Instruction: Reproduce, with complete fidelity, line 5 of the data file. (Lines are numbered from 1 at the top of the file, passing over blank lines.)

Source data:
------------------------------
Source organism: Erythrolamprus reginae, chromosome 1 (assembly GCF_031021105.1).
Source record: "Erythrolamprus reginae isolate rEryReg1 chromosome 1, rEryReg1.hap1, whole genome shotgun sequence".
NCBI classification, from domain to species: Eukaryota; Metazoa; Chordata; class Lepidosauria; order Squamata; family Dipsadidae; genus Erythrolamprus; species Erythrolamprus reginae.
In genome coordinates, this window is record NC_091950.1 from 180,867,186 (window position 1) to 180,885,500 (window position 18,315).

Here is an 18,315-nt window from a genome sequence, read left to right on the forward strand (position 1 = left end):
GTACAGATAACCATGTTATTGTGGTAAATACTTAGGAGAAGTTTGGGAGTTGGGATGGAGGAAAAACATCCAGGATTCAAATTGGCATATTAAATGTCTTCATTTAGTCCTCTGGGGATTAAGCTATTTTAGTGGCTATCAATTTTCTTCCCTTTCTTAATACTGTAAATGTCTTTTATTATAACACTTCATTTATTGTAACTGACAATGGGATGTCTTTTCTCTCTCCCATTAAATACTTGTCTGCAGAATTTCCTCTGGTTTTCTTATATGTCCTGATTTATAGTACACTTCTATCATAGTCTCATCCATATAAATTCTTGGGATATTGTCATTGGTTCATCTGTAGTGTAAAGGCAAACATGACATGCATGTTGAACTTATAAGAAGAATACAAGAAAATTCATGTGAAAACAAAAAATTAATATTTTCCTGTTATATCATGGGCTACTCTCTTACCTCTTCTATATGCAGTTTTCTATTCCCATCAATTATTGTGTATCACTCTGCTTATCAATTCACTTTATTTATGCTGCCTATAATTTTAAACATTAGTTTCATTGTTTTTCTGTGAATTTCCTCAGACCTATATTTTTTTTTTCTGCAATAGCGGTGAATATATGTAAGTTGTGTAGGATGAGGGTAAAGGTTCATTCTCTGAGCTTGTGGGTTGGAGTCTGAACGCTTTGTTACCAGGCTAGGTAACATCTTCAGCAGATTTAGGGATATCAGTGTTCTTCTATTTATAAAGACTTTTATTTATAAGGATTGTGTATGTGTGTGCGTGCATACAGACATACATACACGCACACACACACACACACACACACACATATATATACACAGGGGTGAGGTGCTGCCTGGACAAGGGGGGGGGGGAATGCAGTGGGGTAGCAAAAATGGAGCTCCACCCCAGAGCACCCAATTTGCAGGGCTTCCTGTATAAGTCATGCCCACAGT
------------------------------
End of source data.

Here is an 18,315-nt window from a genome sequence, read left to right on the forward strand (position 1 = left end):